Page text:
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Youth On the Road

 

By Christopher Raley

To this day, when I think of youth group trips, I think of the time I was in high school and our youth group went down to L.A. for spring break. The church-owned, blue and white Plymouth van broke down in the waste land that is the I-5 corridor between Stockton and Castaic. There we were on the side of the road, somewhere north of Coalinga, and the adventure had only just begun.

By the time we arrived at the church where we were staying off Pico Blvd, the already long trip had nearly doubled in time and we were all telling increasingly epic versions of it. That trip became a touchpoint for the group. Something we all remembered, had experienced together, and could reference with just a few apt words.

Experience is the hot brand that burns learning into memory. Among the many lessons we learned: what it means when an engine throws a rod; why you should never play with a hacky sack if you aren’t wearing a shirt and the hacky sack has landed in a bush of thorns; and how little you need to order to be able to sit around for hours in Denny’s.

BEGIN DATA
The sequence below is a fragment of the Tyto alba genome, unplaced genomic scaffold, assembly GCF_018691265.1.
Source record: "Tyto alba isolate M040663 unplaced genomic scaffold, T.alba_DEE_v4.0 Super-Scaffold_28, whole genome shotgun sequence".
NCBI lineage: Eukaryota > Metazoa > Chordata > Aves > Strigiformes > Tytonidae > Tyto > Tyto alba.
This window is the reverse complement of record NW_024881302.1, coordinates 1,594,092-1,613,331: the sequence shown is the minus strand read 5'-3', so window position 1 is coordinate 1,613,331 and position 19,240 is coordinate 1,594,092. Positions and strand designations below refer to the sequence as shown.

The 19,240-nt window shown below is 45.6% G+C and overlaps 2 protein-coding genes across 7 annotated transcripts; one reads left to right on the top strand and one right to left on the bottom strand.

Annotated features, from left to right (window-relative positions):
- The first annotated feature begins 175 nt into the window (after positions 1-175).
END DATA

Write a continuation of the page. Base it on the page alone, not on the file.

We also learned about each other. I still remember that a girl named Beth had flown in a glider and I hadn’t known anyone else who had done that. I remember that a boy name Bret, who was the rebel of the group, showed an endearing soft side watching out for the youth pastor’s son who was two or three at the time.

And, significantly, we learned how to interact with God in difficult circumstances. Our youth pastor never got angry about the situation, and the other leaders remained calm and supportive of him. He prayed, and he worked through it. He organized the other leaders to shuttle us all into Coalinga. When he took the van to the mechanic we all prayed for the mechanic. When we were told the van was shot (i.e. it threw a rod) we prayed over whether we were supposed to continue south. And when our youth pastor and another leader showed up with a van that they had rented from who-knew-where, we all prayed again thanking God for answering prayers and got back on the road.

Later when we would reference this touchpoint of experience, all these things—the instructional, the relational, the spiritual—were rolled into those conversations. For me it remains a picture of the potential of youth trips. They are an opportunity for kids to see God work in real time.

 

 
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